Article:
In my previous blog, “Come Play with Me,” we explored the concept and importance of play-based learning and the different stages of play that children experience as they develop. We now know that play is critical to children’s early development and key to supporting their emergent literacy skills. We also know that children will move through a variety of stages in their own unique way. These stages form a continuum of growth and development and, although there are age guidelines for each stage, children will move through this continuum at their own pace. Only when they have successfully experienced one stage will they move to the next.
THE 7 TYPES OF PLAY
Think back to when you were children yourselves. What were some of your favourite ways to play? Did you enjoy creating art? Perhaps you preferred tag or hide and seek. Maybe you were more interested in building towers and constructing Lego towns. Did you gravitate towards board games, or prefer getting messy while experimenting in the kitchen?
Regardless of which type of play you enjoyed the most, you would have naturally explored all 7 types of play at one time or another. Each type of play is very similar to the different learning styles and, although they will explore them all, children will choose one strong style of learning and one type of preferred play. Knowing how your children learn best, and which type of play they prefer, allows you to plan activities that best suit your children’s needs.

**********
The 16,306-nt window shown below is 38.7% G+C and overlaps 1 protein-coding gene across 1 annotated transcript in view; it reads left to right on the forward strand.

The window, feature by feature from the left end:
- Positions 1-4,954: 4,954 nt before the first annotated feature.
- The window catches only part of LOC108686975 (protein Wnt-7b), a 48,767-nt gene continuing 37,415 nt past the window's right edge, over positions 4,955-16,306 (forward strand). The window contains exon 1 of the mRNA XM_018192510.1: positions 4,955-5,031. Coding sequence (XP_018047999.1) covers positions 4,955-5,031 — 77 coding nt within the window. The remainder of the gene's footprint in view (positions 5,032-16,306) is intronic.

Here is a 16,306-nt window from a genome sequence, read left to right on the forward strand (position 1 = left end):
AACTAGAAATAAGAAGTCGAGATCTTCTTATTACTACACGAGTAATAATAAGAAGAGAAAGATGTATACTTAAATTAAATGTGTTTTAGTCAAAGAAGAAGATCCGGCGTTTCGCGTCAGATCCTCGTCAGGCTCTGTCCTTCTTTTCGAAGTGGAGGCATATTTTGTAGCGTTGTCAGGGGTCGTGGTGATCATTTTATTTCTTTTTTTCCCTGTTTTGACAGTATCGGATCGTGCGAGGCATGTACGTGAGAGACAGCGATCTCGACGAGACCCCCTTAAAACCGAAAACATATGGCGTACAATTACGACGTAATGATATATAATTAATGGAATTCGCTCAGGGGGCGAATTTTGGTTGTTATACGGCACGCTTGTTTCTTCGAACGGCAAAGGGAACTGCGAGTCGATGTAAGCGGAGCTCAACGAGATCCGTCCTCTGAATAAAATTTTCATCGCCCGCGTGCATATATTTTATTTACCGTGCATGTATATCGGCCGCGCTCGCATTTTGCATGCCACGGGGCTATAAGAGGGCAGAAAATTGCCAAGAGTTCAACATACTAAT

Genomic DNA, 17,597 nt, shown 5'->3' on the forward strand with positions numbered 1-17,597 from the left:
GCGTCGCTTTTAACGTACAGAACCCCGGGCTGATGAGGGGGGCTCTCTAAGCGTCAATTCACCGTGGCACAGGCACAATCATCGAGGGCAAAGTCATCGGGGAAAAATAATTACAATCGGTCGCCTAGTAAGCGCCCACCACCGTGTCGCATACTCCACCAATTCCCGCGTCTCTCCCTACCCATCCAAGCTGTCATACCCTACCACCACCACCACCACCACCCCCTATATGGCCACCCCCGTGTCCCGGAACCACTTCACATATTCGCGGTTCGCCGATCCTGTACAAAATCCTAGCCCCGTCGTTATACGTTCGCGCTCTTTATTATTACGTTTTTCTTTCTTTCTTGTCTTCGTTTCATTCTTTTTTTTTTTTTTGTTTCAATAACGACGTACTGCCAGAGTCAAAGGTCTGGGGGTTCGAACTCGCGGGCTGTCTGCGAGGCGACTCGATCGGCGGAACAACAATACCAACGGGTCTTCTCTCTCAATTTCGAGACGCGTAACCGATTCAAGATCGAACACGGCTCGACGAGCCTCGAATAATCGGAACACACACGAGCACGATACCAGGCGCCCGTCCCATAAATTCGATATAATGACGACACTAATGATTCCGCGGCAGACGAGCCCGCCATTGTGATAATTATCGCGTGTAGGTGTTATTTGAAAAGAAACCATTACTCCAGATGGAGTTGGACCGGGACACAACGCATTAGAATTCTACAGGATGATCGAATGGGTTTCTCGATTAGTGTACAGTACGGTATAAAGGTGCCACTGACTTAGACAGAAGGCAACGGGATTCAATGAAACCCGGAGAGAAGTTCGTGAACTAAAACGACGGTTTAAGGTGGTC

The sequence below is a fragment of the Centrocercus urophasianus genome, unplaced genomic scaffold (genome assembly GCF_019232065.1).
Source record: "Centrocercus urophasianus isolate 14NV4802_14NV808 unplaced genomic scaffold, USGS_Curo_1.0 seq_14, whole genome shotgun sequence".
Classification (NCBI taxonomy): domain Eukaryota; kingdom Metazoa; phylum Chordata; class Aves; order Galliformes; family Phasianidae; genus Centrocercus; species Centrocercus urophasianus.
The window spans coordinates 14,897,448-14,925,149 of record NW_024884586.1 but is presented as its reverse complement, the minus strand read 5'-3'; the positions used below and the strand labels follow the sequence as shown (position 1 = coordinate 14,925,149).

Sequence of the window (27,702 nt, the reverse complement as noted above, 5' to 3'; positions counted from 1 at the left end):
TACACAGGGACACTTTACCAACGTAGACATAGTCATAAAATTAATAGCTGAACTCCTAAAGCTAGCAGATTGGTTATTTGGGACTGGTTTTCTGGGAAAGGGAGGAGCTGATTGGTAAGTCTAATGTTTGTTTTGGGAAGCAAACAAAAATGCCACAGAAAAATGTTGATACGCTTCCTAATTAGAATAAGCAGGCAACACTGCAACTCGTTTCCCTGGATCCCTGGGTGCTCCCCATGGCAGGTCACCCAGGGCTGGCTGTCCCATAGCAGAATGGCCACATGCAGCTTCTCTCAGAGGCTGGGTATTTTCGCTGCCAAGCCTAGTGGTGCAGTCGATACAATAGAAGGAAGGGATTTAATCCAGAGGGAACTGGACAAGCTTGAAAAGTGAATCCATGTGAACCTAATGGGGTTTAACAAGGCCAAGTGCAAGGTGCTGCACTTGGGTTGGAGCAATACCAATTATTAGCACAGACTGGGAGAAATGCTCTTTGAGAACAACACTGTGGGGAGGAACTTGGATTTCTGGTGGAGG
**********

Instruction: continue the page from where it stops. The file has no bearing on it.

- Often described as rough and tumble play
- Children develop their gross and fine motor skills
- Children develop coordination, body control, body awareness, sense of self, and risk taking and impulse control
- Children who prefer physical play often have a strong understanding of what their body is capable of
- Children will rhyme, sing, tell stories, and make up songs
- They will explore language by making up new words, phrases, or sounds
- Children will turn anything into a pencil and paper, i.e. writing letters in the sand using a stick
- Children who enjoy language play will often have strong early reading and writing skills
- This type of play is all about exploring
- Children will be learning how to learn and developing a curiosity and love of learning
- Children will explore by using all of their senses, testing ideas and asking many questions
- Children who prefer exploratory play are often lifelong learners
- This type of play involves building, taking things apart, and putting them back together
- Children use blocks, clay, playdough, tinker trays, loose parts, anything they can get their hands on
- This type of play supports many skills: numeracy, trial and error, planning, self-expression, hand-eye coordination, and more
- Children who gravitate towards this type of play are often referred to as “future engineers”
- In fantasy play, children imagine and explore
- This is the type of play where children will be anything but themselves
- They create their own characters and stories and act them out